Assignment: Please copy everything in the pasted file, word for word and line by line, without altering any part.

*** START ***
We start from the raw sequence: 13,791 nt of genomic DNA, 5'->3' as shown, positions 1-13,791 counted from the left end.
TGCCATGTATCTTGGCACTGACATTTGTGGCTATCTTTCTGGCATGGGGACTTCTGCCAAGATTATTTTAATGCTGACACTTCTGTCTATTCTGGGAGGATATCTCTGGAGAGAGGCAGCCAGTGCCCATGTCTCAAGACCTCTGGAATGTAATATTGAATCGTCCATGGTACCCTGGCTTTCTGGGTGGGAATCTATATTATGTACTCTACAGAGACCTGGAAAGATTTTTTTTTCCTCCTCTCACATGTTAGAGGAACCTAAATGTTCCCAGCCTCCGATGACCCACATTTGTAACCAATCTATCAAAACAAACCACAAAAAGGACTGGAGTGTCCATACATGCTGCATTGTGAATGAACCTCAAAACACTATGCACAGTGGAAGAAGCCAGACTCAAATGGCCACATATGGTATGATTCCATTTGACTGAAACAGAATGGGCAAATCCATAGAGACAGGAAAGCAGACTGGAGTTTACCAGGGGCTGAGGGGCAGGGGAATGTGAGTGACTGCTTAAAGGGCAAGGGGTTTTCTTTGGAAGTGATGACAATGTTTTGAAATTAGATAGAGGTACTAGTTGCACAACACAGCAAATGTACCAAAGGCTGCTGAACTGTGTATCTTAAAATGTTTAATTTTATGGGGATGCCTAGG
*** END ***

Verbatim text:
We start from the raw sequence: 13,791 nt of genomic DNA, 5'->3' as shown, positions 1-13,791 counted from the left end.
TGCCATGTATCTTGGCACTGACATTTGTGGCTATCTTTCTGGCATGGGGACTTCTGCCAAGATTATTTTAATGCTGACACTTCTGTCTATTCTGGGAGGATATCTCTGGAGAGAGGCAGCCAGTGCCCATGTCTCAAGACCTCTGGAATGTAATATTGAATCGTCCATGGTACCCTGGCTTTCTGGGTGGGAATCTATATTATGTACTCTACAGAGACCTGGAAAGATTTTTTTTTCCTCCTCTCACATGTTAGAGGAACCTAAATGTTCCCAGCCTCCGATGACCCACATTTGTAACCAATCTATCAAAACAAACCACAAAAAGGACTGGAGTGTCCATACATGCTGCATTGTGAATGAACCTCAAAACACTATGCACAGTGGAAGAAGCCAGACTCAAATGGCCACATATGGTATGATTCCATTTGACTGAAACAGAATGGGCAAATCCATAGAGACAGGAAAGCAGACTGGAGTTTACCAGGGGCTGAGGGGCAGGGGAATGTGAGTGACTGCTTAAAGGGCAAGGGGTTTTCTTTGGAAGTGATGACAATGTTTTGAAATTAGATAGAGGTACTAGTTGCACAACACAGCAAATGTACCAAAGGCTGCTGAACTGTGTATCTTAAAATGTTTAATTTTATGGGGATGCCTAGG